Planning a realistic schedule and then maintaining it is one of the most challenging aspects of building a new home. There are just too many steps involving too many people with too little control over what they need to do. Every builder has scores of stories about construction delays. Because I’m no exception, I will post several stories about the causes of delays. But in my first post I want to talk about everyone’s tendency to believe in the “accordion solution” to modular home scheduling delays.
The Appeal of the “Accordion Solution” to Modular Home Scheduling Delays
One of my very first sales was to customers who were in a huge rush. This was one reason they wanted a modular home, since modulars are faster to build. We verbally agreed to a time line that included reasonable milestones for each of us. The most critical milestones for my customers involved making final decisions on their house plans and building specifications. This proved quite difficult for them.
Every time my customers requested another revision to their plans or needed another quotation for a different special order product, I informed them that we were falling behind schedule. They nodded in understanding. What I didn’t do was specify how much we were falling behind. I assumed they would recognize that since each revision of the plans always added ten days (sending it to the factory, waiting for the factory to draw it, getting it back to my customers, and waiting for them to review the changes) and each special material quote consistently added another four days, that they could do the math as easily as we did. I was sadly mistaken.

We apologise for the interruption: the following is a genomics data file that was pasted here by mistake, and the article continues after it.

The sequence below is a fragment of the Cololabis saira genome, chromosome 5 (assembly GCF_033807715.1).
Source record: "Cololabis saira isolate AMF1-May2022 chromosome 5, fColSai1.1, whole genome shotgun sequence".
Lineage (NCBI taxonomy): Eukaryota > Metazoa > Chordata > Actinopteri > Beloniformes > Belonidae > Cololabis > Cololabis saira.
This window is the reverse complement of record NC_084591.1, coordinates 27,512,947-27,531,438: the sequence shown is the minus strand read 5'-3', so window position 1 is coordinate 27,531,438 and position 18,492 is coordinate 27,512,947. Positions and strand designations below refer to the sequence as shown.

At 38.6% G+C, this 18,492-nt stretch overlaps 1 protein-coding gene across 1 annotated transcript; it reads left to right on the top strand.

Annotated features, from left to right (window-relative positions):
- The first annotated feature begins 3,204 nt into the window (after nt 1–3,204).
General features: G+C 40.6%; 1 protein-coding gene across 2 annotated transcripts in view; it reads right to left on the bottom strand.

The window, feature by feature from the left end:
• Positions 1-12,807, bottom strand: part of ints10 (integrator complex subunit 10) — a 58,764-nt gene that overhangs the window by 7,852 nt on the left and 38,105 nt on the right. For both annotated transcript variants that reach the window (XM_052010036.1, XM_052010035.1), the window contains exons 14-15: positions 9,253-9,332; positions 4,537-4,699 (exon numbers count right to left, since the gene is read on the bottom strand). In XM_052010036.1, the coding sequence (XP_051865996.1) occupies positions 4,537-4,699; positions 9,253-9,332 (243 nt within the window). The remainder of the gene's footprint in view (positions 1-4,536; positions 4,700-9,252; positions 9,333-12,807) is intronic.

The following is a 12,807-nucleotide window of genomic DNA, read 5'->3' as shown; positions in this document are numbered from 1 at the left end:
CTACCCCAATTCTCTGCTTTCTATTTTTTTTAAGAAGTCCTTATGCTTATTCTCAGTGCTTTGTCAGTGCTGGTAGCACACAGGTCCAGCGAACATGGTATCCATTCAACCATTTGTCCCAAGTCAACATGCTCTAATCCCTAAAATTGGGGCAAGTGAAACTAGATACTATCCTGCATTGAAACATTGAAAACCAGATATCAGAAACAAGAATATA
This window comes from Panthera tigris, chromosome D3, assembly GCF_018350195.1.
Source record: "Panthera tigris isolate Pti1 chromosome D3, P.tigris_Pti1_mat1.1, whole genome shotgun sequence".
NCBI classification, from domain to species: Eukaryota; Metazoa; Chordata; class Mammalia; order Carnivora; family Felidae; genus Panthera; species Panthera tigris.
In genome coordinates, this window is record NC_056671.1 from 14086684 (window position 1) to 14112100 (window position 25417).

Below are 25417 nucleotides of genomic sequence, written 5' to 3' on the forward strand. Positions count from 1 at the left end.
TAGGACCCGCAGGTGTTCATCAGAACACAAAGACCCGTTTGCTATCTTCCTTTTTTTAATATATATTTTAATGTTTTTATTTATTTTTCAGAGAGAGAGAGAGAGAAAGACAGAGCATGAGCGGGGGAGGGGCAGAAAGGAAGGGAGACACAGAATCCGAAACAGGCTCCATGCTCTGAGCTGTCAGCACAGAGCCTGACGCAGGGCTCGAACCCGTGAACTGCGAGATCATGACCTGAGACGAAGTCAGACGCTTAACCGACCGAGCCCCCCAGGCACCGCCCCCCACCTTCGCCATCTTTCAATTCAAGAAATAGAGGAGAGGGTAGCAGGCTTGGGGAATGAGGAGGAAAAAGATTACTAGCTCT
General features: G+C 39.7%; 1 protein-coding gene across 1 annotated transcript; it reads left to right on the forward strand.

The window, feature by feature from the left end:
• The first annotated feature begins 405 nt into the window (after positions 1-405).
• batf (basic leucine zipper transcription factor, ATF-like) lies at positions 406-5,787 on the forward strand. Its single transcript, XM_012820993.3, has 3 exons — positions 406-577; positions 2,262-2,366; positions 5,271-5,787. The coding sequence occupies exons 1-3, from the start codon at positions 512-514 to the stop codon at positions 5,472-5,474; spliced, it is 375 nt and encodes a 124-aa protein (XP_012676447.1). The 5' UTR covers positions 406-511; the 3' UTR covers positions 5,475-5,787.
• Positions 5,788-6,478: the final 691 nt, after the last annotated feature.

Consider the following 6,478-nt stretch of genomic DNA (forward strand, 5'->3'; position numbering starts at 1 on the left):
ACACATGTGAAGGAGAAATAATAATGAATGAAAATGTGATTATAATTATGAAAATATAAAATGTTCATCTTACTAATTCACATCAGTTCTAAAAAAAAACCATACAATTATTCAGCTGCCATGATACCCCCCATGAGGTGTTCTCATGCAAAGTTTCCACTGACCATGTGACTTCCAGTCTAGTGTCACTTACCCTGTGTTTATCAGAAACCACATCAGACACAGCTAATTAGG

This is when I first recognized the allure of the accordion solution to modular home scheduling delays. Over time I’ve come to appreciate that this “solution” is shared by most of our customers. The accordion solution assumes that a delay to a schedule milestone doesn’t add time to the end of the schedule. Instead the entire schedule gets compressed just like an accordion. The miraculous, expected outcome is that the milestones that follow will happen as previously scheduled – without any delays.
If you think about this, it really doesn’t make sense. But who am I to criticize, since I’ve found myself using the same accordion logic with my subcontractors and material suppliers. “What do you mean you can’t make up the week we lost due to the snow storm?” “I know it took me an extra week to make a selection, but I still need those cabinets on the date we first discussed.” It’s just human nature for us to want what we want when we want it.
Modular Home Scheduling Delays Are Inevitable Because Stuff Happens
Do yourself, your modular dealer, and your general contractor a favor and work with them to set a realistic schedule. More importantly – given that “stuff happens” – be honest to yourself about the effect of delays on the initial schedule. Even more importantly, try to take the inevitable changes with patience and acceptance. Getting upset at your dealer, general contractor, family, or yourself won’t undo the delays any more than playing the accordion.